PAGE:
So what exactly happened with the allegedly Russian-orchestrated DDOS attack on Estonian Internet interests? Some people have been talking about the first act of “cyberwar” against a sovereign state, others about a bizarre fuss about nothing. AFOE asked Gadi Evron, a world expert on botnets who runs Israel’s CERT and who took part in the international response effort, exactly what was going on.
How large was the DDOS attack on Estonian interests? How many different sites were targeted?
The DDoS attacks themselves were relatively small compared to some
past attacks we have seen, such as those on the root servers, but it
was significant for them and their infrastructure.
2. EE-CERT was presumably the first responder. How did other CERTS and agencies get involved, and what support did you/they provide?
There were 4 CERTs from Europe (Finland, Germany and Slovenia) who
helped directly with the response outside of Estonia, serving as an
escalation point for reporting attacking sources outside of Estonia.
I was there to help in whatever was needed, and later was also asked
to write a post-mortem of the attacks and defense for the Estonians,
covering preparedness for the next time.
Inside the country what saved the day was close coordination between
the CERT, ISPs, banks, etc. who all responded in semi real-time and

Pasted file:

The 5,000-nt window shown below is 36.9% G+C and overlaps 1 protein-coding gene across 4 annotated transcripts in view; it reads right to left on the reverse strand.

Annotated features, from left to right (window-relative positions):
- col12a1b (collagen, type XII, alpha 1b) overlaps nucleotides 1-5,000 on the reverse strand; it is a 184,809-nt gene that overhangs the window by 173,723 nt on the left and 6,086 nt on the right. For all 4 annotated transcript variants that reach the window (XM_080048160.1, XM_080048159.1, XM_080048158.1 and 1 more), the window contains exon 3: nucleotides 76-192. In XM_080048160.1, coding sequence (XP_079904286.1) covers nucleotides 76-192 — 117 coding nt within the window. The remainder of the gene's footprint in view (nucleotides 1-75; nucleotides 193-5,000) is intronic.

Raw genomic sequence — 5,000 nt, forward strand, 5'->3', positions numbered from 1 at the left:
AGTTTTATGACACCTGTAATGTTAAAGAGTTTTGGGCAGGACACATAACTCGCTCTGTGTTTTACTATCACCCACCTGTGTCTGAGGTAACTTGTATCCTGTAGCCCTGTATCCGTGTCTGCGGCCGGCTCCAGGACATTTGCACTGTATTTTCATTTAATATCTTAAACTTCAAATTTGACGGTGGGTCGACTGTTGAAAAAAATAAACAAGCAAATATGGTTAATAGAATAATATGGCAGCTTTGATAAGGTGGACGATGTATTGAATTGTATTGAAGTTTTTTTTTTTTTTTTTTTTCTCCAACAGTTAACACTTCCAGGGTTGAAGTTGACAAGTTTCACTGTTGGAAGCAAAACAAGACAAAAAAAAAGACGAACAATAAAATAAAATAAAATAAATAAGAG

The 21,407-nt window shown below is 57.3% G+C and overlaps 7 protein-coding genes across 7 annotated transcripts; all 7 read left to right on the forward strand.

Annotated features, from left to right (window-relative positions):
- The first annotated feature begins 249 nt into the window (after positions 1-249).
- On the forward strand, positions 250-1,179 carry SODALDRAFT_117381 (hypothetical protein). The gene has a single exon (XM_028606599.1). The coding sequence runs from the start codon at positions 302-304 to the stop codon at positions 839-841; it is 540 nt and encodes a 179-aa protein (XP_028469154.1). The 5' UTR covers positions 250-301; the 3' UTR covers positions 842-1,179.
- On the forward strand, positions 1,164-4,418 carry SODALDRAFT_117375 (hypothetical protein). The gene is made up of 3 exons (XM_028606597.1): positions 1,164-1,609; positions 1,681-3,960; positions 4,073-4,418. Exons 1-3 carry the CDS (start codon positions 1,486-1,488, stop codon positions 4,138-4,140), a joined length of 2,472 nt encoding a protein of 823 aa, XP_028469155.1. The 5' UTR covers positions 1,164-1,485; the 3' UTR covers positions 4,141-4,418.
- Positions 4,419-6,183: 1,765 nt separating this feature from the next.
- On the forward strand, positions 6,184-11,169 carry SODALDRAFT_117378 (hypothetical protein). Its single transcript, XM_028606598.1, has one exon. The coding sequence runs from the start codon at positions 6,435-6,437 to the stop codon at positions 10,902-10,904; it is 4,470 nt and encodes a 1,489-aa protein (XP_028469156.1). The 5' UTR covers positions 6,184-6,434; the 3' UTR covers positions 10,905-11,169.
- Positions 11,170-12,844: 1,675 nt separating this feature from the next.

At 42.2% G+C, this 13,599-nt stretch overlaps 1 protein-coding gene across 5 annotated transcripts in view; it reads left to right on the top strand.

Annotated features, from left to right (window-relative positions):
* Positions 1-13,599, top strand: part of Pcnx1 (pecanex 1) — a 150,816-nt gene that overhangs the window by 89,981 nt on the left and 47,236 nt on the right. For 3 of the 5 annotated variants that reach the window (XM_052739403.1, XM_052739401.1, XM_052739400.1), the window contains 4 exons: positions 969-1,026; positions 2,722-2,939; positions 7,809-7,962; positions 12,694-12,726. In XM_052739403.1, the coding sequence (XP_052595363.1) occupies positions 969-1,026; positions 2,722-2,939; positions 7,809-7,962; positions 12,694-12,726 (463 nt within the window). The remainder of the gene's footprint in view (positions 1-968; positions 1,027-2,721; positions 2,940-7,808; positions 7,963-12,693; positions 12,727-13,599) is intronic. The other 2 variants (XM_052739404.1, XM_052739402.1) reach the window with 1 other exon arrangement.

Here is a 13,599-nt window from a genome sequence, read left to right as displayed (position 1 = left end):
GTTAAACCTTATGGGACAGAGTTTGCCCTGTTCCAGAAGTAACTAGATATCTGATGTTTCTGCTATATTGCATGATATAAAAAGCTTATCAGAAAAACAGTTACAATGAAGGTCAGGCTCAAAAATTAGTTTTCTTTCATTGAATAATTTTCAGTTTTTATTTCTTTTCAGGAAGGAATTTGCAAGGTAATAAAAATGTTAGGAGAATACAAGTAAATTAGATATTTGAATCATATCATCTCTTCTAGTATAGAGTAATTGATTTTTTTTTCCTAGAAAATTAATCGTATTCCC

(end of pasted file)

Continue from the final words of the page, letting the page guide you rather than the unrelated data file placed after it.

helped each other out.
3. Did the attackers attempt to compromise network infrastructure, or just end hosts?
They mostly left the network infrastructure alone, however, one
misconfigured router was attacked directly and another couldn’t take
4. How much disruption was actually caused?
Considering Estonia is more advanced than most of us (they even held
the last elections online) the impact of the attack was significant
with some down-time for the banks, government sites, etc. It could
have been more serious, but while their Internet infrastructure as a
quiet country was not prepared for such an attack, the response and
mitigation worked for them. They stood the risk of losing their
ability to buy gas, for example, and for a short time, they did.
The fascinating thing is that in Estonia BCP38 is considered best
practice and implemented widely, which likely prevented some more
mess. As to mitigation, it ranged from basics such as using mitigation
devices to extremes such as blocking connections to certain networks
from abroad. Nothing any of us haven’t done before ourselves, however
mundane or extreme.
6. What fraction of the traffic came from within Russia? Or was it typical botnet activity, globally distributed?
The botnet traffic was distributed globally, with some of the botnets
being bought. However, many of the attacks were not by a botnet, but
rather by a mass of home users using commands such as ping to manually
attack Estonian sites. As they coined in Estonia, this was a riot, and
not just in the streets. Many different Russian-speaking forums and blogs (the Russian
blogosphere?) encouraged people to attack Estonia using crude commands
or simple tools. Others used more advanced techniques.
7. What was the role of ENISA?
8. Did the attack attempt to compromise/darkout other Internet-connected systems?
What other systems? Sorry, I don’t follow.
“Other systems” here was intended to mean such things as telco networks, embedded control systems, and the like.
Telco’s were affected for sure, as they hosted or were transit. There
was no attack on control systems that I know of, but the Internet is
critical infrastructure enough. The civilian infrastructure proved to
be more critical than any SCADA system.